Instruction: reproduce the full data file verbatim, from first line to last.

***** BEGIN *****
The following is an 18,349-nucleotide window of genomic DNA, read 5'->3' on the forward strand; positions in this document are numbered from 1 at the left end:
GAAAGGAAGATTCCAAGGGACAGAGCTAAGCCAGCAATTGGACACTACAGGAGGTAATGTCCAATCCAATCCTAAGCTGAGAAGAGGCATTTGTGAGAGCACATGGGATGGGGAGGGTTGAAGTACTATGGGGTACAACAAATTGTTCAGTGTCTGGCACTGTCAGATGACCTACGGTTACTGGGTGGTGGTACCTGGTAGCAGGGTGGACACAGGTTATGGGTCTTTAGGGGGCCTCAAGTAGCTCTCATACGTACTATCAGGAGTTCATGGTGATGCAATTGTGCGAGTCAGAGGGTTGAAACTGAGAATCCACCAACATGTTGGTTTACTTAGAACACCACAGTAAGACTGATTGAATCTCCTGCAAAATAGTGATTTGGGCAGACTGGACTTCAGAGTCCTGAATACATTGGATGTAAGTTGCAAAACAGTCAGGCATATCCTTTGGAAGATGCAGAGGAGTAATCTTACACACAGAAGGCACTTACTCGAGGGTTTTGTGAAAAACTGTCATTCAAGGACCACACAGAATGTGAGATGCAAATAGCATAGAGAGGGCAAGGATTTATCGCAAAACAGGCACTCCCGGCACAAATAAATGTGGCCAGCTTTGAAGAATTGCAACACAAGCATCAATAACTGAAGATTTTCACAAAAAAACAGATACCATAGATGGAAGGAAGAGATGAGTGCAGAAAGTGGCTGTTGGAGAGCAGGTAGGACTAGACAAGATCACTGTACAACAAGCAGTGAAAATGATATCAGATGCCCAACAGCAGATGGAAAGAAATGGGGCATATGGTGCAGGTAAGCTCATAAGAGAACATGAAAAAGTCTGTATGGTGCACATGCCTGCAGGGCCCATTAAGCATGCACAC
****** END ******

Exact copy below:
The following is an 18,349-nucleotide window of genomic DNA, read 5'->3' on the forward strand; positions in this document are numbered from 1 at the left end:
GAAAGGAAGATTCCAAGGGACAGAGCTAAGCCAGCAATTGGACACTACAGGAGGTAATGTCCAATCCAATCCTAAGCTGAGAAGAGGCATTTGTGAGAGCACATGGGATGGGGAGGGTTGAAGTACTATGGGGTACAACAAATTGTTCAGTGTCTGGCACTGTCAGATGACCTACGGTTACTGGGTGGTGGTACCTGGTAGCAGGGTGGACACAGGTTATGGGTCTTTAGGGGGCCTCAAGTAGCTCTCATACGTACTATCAGGAGTTCATGGTGATGCAATTGTGCGAGTCAGAGGGTTGAAACTGAGAATCCACCAACATGTTGGTTTACTTAGAACACCACAGTAAGACTGATTGAATCTCCTGCAAAATAGTGATTTGGGCAGACTGGACTTCAGAGTCCTGAATACATTGGATGTAAGTTGCAAAACAGTCAGGCATATCCTTTGGAAGATGCAGAGGAGTAATCTTACACACAGAAGGCACTTACTCGAGGGTTTTGTGAAAAACTGTCATTCAAGGACCACACAGAATGTGAGATGCAAATAGCATAGAGAGGGCAAGGATTTATCGCAAAACAGGCACTCCCGGCACAAATAAATGTGGCCAGCTTTGAAGAATTGCAACACAAGCATCAATAACTGAAGATTTTCACAAAAAAACAGATACCATAGATGGAAGGAAGAGATGAGTGCAGAAAGTGGCTGTTGGAGAGCAGGTAGGACTAGACAAGATCACTGTACAACAAGCAGTGAAAATGATATCAGATGCCCAACAGCAGATGGAAAGAAATGGGGCATATGGTGCAGGTAAGCTCATAAGAGAACATGAAAAAGTCTGTATGGTGCACATGCCTGCAGGGCCCATTAAGCATGCACAC